Interview with: Jim Perkins
Conducted by: Lucas White
Date: April 14, 2001
Lw: My name is Lucas White, and I am interviewing Jim Perkins. The date is April 24, 2001, and we are at 1105 W. 11th Street. Do I have permission to interview for the community history project?
Lw: Do I have permission to submit this interview to the Marion Community Schools?
Lw: Do I have permission to submit this interview to the Marion Public Library?
Lw: Then let us begin.
Jp: Back in the 1950’s, the Marion Urban League sponsored, started out with a truck, an open-bed truck, that would haul “x” number of black and minority kids over to Anderson then to go swimming, because they couldn’t swim at Matter Park. They started in a flatbed truck and then they migrated up to a regular bus, which was a lot better, safer. We used to go swimming there for a little, little or no fee, and our swimming instructor was a black police officer, named Don Hawkins. And Hawkins was our instructor. Later on in the ‘50’s, a band by the names of Mr. Banks, Roger Smith, Hubey Nukes, Carlyle Gulliford, petitioned the city of Marion and filed through a federal court through Fort Wayne, discriminatory act against the city of Marion for not allowing blacks to swim in the swimming pool. They got several young black males, went out to Matter Park, to attempt to go into the swimming pool, which at that point they were denied by the Sheriffs Department, that they could swim. Therefore, right after that they filed the suit. Like I said they didn’t win. Also, there was Meyer’s drive-in, they would not serve blacks inside Meyer’s drive-in. There was about four theaters, the Indiana Theatre, the Paramount Theatre, the Lyric Theatre, and the Luna Light Theatre. Now, the Lyric and the Luna Light all was downstairs, so there was no segregation downstairs. But the Paramount and Indiana had upstairs, balcony, so therefore minorities we had to sit upstairs instead of downstairs. Also, years ago, you could about tell where all minorities lived because they were segregated in to a certain area. But nowadays and now in the city of Marion minorities are everywhere. Also, there was hardly any minority teachers in schools, hardly any. I think the most disgusting thing was, was on the books that was issued by the school system. They had a book called “Old Black Sambo”, and they had another book, just degrading blacks. It was just outrageous. And then they tried to clean them up, by just marking out some of the words. Some books had “nigger” in them. Some of them said, “lay your kinky hair down”, just things that was in the books, that was just, you know, very disgusting. But you had no teachers, you had one or two police officers, one or two fireman. And those firemen was on opposite shifts, so they had to sleep in the same bed. Nowadays, you know, you’ve got so many people that just alternate beds, but back then they would only have so many blacks on the fire department and they had to be on opposite shifts, so they had to sleep in the same bed. They �couldn’t share a bed with anybody else. Getting loans back in there, to build houses, for minorities was almost out of the question. Marshall’s Tavern, which was the hot spot for minorities, had to be started by a Jewish man, which was able to obtain the liquor license, for Mr. A. W. Marshall. The hot spot for work for Marion, for minorities, was the foundries, the Malable, Pope Foundries. All the so-called skill trades went to the whites, not the blacks. I found that, and of course back in the ‘3 0’s when they had the lynching, downtown on the square. There are so many stories about that. Now I think that segregation is more refined, then the way it used to be. They can do it in other means, outside of strict denial. I'll say one thing for Marion, you never noticed anywhere that said, “White only” or “Colored only” restrooms, like you found out when you went south back in the ‘50’s. I know the first time I went down south, that was an experience, when you look up and see “White only” or “Black only” restrooms. That was shocking, because you knew about racism, but when you just see it printed out in front of you, it’s a lot different. Do you got any questions?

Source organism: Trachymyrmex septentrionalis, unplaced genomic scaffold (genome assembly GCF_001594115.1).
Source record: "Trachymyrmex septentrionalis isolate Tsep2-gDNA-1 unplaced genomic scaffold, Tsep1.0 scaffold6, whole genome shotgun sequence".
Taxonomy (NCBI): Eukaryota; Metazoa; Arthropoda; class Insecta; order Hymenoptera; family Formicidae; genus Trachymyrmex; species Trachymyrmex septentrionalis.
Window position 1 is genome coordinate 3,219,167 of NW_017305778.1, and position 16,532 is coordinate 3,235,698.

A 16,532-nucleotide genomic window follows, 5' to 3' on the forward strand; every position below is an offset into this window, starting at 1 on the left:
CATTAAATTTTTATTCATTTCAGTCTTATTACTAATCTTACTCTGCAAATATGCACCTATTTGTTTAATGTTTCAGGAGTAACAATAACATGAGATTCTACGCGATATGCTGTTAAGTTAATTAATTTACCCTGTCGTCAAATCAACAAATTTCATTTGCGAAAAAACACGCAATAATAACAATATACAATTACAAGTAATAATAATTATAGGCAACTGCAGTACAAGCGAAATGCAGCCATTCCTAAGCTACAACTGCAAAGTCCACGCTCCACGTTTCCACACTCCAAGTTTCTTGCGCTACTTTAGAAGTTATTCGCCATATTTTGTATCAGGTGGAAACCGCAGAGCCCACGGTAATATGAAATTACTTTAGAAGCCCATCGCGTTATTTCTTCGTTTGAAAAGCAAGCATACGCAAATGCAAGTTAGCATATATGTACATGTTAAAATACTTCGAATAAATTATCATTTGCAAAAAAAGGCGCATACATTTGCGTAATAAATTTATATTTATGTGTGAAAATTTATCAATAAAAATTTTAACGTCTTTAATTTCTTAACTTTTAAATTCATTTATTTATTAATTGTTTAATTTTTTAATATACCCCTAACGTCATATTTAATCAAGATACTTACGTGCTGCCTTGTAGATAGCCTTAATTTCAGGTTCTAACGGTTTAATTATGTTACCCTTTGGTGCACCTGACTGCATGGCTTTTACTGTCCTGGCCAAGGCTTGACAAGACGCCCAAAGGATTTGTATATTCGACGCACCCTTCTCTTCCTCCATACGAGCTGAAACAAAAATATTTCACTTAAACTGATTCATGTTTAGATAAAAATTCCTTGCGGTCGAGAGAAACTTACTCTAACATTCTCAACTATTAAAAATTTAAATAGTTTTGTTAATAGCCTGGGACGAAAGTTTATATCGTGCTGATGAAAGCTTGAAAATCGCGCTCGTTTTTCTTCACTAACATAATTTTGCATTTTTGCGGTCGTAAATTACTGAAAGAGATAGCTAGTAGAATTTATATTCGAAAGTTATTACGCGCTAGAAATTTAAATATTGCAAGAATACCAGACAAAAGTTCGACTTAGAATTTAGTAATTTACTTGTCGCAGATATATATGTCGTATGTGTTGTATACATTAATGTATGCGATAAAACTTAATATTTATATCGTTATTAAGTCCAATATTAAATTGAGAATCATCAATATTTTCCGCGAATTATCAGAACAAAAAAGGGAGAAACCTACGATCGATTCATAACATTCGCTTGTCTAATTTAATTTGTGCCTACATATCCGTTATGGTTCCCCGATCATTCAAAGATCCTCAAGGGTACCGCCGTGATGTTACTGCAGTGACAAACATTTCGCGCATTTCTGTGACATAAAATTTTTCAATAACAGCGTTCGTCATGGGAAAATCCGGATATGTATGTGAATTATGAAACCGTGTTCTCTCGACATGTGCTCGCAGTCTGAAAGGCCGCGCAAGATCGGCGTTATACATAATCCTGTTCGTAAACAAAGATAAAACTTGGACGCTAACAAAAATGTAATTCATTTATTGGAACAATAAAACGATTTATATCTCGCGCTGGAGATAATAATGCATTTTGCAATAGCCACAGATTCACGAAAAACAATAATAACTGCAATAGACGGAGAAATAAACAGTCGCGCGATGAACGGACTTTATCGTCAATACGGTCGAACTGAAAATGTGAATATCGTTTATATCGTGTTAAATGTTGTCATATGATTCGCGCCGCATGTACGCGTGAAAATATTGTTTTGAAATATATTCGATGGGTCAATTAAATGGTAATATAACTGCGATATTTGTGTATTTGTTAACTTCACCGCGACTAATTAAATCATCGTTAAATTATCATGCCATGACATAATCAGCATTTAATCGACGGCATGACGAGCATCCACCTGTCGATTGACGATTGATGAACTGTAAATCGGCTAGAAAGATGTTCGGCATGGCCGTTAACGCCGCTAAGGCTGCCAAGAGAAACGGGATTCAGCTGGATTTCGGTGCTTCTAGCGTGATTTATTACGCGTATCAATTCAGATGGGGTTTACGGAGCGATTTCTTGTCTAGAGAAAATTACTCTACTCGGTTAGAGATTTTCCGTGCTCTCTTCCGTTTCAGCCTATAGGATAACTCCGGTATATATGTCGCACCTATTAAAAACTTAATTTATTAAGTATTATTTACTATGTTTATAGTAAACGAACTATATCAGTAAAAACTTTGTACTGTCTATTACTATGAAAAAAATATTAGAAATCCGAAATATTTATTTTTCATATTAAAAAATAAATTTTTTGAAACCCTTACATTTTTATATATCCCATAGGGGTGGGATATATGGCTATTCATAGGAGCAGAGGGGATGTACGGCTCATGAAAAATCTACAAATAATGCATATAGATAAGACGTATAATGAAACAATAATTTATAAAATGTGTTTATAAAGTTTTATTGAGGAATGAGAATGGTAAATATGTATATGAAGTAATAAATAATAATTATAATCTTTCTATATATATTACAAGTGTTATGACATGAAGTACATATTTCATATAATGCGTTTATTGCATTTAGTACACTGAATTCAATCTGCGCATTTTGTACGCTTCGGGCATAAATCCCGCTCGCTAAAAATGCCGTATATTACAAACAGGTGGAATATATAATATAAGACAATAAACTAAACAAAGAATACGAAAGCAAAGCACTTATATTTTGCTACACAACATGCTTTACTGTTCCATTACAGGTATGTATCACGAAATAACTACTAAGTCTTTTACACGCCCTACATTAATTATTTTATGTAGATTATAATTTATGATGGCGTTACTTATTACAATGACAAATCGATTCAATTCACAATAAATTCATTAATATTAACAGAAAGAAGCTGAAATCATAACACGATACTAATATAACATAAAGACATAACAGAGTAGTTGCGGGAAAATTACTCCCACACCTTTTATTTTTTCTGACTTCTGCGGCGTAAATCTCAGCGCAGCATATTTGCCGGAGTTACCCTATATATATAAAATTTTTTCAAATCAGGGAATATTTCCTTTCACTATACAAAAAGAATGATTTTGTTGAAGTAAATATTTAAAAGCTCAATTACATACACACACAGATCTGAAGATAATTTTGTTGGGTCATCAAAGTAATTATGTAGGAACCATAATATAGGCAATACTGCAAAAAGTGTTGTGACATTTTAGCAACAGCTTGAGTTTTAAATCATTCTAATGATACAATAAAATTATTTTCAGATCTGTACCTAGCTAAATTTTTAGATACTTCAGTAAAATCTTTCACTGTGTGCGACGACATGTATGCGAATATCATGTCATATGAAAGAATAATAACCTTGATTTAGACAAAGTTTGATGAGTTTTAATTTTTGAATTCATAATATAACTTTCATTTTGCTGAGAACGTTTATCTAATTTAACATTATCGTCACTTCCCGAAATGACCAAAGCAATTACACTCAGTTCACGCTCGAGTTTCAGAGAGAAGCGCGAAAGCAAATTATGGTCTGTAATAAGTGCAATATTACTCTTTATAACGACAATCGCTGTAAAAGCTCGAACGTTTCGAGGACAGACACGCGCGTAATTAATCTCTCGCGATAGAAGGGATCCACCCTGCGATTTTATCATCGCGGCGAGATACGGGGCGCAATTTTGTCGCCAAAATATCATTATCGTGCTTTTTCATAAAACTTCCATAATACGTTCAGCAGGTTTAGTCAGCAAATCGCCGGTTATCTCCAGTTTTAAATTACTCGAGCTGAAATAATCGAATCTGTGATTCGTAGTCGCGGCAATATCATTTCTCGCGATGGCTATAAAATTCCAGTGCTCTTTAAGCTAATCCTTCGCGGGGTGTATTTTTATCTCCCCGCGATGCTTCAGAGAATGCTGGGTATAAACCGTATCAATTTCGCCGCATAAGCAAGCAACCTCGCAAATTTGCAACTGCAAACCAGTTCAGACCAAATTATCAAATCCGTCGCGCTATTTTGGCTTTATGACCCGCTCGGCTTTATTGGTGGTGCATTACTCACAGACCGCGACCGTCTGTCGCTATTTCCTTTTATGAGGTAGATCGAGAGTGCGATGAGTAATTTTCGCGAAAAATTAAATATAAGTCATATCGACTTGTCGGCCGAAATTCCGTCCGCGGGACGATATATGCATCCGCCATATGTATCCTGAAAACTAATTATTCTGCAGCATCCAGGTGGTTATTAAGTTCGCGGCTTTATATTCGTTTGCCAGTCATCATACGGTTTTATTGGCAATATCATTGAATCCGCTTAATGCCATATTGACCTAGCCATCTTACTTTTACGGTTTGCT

Lw: You talked a little bit about the jobs that you had, what types of jobs did you have, and was there...?
Jp: I would have to give credit to my dad, started me out working. Every summer, I had a job. Not a job that I wanted, but I had a job. I started out as a newspaper carrier. I shined shoes in my uncle’s barbershop, which that was the most money I ever made as a kid. And shining shoes was only a 15 cents for a solid color, and two-tone’s, which basically back in those days was only black and white, was 20 cents. And my uncle’s barbershop was right across from the foundry. Guys would come in with copper around there ankles and on there wrists. Working in the foundry, they used to get arthritis, the copper was supposed to keep the arthritis from getting in their body. And they would come over there after work, they would get dressed to go over and have them a beer or two, and stop by and get their shoes shined. And some of them would have a little bit more to drink than they should have, and they would give me a pretty good tip for shining their shoes. I would make, on a Friday or Saturday, 15 or 20 dollars, which back in the ‘50’s, that was pretty good money, you know. And then I went on, I caddied at Meshingomesha Country Club. I did yard work. I worked in the snack bar. I did all different kinds of things, that created me and my good work habits I think, because my dad was responsible for that. Every summer, there was something to have. The worst job I ever had, the only job I ever quit in my life, was picking tomatoes. 10 cents a hamper. I picked 62 hampers that day, which was $6.20. It was out in the country. I rode out there on my bicycle. At the end of that day, I got back on the bicycle and I rode home and never returned. That was the hardest job I had in my life. Then I went on to work at the RCA, which is Thompson’s now. When I got older, I got to go to Ball State Teacher’s College, back in those days. And from there I went on to join the police department, in 1965. I worked there until 1985. While I worked on the police department, I worked security for different banks. I worked security for the Wesleyan Health Care Center for 16 years. I worked private investigation for several attorneys in town. So its been a long road, a lot of different jobs, but I think the best experience on how to talk to people, how to read people, was when I was a bartender for my dad, for about four years. And you get to learn about people. My dad used to always tell me, “Now, what you hear, stays here at this bar.” Because I would listen to politicians, judges, lawyers, businessmen, etc. I was bartending at that time, at the Meshingomesia Country Club. And you learn how business is conducted, how lawyers conduct there business. And you get to learn how to talk to people, and how to read people very quickly. So that was all in all, one of the best experiences I ever had, as a bartender.